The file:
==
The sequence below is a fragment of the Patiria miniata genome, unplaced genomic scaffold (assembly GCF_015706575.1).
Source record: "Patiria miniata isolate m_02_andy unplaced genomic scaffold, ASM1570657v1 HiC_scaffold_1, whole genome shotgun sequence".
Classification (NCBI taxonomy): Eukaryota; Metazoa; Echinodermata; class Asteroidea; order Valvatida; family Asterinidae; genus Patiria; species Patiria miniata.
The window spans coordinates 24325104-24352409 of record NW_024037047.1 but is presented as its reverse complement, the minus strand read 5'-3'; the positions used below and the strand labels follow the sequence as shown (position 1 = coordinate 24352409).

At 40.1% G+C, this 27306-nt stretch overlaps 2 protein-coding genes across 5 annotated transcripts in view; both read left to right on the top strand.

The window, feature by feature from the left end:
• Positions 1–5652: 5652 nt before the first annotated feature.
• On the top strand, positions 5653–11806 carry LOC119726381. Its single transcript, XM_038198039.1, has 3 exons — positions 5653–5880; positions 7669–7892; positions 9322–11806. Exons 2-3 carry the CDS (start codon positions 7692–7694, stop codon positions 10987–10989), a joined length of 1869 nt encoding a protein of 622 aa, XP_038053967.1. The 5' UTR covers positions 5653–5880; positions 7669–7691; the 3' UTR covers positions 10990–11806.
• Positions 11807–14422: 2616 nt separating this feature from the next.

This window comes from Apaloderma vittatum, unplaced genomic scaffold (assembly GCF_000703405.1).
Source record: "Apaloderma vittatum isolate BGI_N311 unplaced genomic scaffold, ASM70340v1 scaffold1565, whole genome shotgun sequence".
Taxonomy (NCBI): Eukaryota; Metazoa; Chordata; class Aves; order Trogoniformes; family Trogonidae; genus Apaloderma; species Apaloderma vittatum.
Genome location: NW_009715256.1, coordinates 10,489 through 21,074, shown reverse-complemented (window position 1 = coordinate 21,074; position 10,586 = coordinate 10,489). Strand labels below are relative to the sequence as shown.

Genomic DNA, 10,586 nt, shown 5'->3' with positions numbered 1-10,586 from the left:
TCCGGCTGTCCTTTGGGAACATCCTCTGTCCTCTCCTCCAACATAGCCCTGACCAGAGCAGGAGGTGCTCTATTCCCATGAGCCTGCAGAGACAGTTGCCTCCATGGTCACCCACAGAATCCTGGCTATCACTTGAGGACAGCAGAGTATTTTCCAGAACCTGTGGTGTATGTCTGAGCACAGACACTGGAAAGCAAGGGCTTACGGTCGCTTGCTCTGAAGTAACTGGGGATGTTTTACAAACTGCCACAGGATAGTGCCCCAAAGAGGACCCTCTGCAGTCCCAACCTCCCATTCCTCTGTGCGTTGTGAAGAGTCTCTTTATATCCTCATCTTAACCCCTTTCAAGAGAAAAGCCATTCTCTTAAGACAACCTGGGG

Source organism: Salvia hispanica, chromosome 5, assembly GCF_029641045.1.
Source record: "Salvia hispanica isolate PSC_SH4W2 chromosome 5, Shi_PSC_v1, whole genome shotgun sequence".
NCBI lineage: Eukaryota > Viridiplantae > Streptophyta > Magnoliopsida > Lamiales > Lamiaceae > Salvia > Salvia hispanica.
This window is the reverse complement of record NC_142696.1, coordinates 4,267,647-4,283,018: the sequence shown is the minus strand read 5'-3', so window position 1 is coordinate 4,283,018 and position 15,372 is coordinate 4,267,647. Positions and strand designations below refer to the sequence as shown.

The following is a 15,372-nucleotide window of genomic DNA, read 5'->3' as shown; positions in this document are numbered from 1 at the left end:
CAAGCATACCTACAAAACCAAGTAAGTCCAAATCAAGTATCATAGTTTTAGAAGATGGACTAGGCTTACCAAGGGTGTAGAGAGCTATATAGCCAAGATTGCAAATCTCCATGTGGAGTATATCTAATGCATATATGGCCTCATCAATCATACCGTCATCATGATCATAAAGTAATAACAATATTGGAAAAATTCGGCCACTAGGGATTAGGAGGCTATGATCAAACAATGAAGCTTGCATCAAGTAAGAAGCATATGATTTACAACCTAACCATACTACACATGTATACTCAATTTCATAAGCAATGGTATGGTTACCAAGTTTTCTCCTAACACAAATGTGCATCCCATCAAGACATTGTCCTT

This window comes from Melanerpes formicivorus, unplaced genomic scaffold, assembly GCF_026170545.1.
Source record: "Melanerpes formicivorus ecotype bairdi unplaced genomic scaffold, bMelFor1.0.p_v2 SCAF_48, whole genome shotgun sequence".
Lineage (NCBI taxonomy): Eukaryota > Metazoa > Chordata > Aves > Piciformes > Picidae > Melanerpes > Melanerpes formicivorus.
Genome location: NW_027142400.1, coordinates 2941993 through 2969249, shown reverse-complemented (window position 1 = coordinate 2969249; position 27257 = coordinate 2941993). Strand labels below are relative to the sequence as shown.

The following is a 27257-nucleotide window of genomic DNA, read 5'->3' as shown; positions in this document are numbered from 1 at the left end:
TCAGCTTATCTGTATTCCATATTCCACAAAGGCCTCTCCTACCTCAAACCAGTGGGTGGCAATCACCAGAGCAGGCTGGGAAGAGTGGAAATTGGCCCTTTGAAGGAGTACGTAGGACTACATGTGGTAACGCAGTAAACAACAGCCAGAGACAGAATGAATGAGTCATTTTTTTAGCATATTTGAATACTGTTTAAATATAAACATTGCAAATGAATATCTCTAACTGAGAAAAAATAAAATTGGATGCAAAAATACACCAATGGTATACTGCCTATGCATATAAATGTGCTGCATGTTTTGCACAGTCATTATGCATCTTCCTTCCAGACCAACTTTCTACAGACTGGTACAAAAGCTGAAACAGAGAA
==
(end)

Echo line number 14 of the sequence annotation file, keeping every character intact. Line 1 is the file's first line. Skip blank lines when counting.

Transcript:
Genomic DNA, 10,586 nt, shown 5'->3' with positions numbered 1-10,586 from the left: